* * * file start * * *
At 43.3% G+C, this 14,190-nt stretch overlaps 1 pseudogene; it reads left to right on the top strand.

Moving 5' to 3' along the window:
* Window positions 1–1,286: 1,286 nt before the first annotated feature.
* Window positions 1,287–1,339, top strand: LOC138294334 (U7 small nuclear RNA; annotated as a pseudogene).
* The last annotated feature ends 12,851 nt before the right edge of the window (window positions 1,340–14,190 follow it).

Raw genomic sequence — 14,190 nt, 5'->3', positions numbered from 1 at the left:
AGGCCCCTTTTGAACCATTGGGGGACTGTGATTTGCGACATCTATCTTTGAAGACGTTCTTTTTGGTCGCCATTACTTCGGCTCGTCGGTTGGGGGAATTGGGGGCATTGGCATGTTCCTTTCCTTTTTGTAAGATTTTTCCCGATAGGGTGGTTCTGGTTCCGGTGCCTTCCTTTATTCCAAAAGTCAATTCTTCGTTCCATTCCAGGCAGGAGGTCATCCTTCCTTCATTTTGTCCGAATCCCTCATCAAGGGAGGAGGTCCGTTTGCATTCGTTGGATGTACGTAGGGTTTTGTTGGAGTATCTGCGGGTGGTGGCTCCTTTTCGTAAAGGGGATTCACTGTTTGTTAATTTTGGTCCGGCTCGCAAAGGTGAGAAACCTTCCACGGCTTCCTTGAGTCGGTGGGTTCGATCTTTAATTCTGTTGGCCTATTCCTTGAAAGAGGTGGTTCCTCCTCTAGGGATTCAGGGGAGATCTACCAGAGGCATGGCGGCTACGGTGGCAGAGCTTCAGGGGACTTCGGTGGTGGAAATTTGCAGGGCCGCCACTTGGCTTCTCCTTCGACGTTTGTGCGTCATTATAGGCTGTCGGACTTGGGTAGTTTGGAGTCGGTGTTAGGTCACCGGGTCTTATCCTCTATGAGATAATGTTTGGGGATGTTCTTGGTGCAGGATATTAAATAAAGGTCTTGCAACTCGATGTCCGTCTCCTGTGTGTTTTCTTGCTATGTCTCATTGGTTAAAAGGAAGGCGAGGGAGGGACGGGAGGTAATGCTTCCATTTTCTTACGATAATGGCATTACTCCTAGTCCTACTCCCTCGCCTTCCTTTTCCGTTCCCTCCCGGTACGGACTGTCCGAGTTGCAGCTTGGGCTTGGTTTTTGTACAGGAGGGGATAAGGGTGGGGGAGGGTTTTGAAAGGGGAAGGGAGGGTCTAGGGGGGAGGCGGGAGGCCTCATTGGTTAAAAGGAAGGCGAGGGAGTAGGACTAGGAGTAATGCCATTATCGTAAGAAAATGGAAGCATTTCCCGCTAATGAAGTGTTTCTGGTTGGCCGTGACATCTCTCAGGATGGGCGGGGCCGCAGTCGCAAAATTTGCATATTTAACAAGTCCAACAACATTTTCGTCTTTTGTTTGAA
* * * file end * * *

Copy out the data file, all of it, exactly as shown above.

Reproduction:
At 43.3% G+C, this 14,190-nt stretch overlaps 1 pseudogene; it reads left to right on the top strand.

Moving 5' to 3' along the window:
* Window positions 1–1,286: 1,286 nt before the first annotated feature.
* Window positions 1,287–1,339, top strand: LOC138294334 (U7 small nuclear RNA; annotated as a pseudogene).
* The last annotated feature ends 12,851 nt before the right edge of the window (window positions 1,340–14,190 follow it).

Raw genomic sequence — 14,190 nt, 5'->3', positions numbered from 1 at the left:
AGGCCCCTTTTGAACCATTGGGGGACTGTGATTTGCGACATCTATCTTTGAAGACGTTCTTTTTGGTCGCCATTACTTCGGCTCGTCGGTTGGGGGAATTGGGGGCATTGGCATGTTCCTTTCCTTTTTGTAAGATTTTTCCCGATAGGGTGGTTCTGGTTCCGGTGCCTTCCTTTATTCCAAAAGTCAATTCTTCGTTCCATTCCAGGCAGGAGGTCATCCTTCCTTCATTTTGTCCGAATCCCTCATCAAGGGAGGAGGTCCGTTTGCATTCGTTGGATGTACGTAGGGTTTTGTTGGAGTATCTGCGGGTGGTGGCTCCTTTTCGTAAAGGGGATTCACTGTTTGTTAATTTTGGTCCGGCTCGCAAAGGTGAGAAACCTTCCACGGCTTCCTTGAGTCGGTGGGTTCGATCTTTAATTCTGTTGGCCTATTCCTTGAAAGAGGTGGTTCCTCCTCTAGGGATTCAGGGGAGATCTACCAGAGGCATGGCGGCTACGGTGGCAGAGCTTCAGGGGACTTCGGTGGTGGAAATTTGCAGGGCCGCCACTTGGCTTCTCCTTCGACGTTTGTGCGTCATTATAGGCTGTCGGACTTGGGTAGTTTGGAGTCGGTGTTAGGTCACCGGGTCTTATCCTCTATGAGATAATGTTTGGGGATGTTCTTGGTGCAGGATATTAAATAAAGGTCTTGCAACTCGATGTCCGTCTCCTGTGTGTTTTCTTGCTATGTCTCATTGGTTAAAAGGAAGGCGAGGGAGGGACGGGAGGTAATGCTTCCATTTTCTTACGATAATGGCATTACTCCTAGTCCTACTCCCTCGCCTTCCTTTTCCGTTCCCTCCCGGTACGGACTGTCCGAGTTGCAGCTTGGGCTTGGTTTTTGTACAGGAGGGGATAAGGGTGGGGGAGGGTTTTGAAAGGGGAAGGGAGGGTCTAGGGGGGAGGCGGGAGGCCTCATTGGTTAAAAGGAAGGCGAGGGAGTAGGACTAGGAGTAATGCCATTATCGTAAGAAAATGGAAGCATTTCCCGCTAATGAAGTGTTTCTGGTTGGCCGTGACATCTCTCAGGATGGGCGGGGCCGCAGTCGCAAAATTTGCATATTTAACAAGTCCAACAACATTTTCGTCTTTTGTTTGAA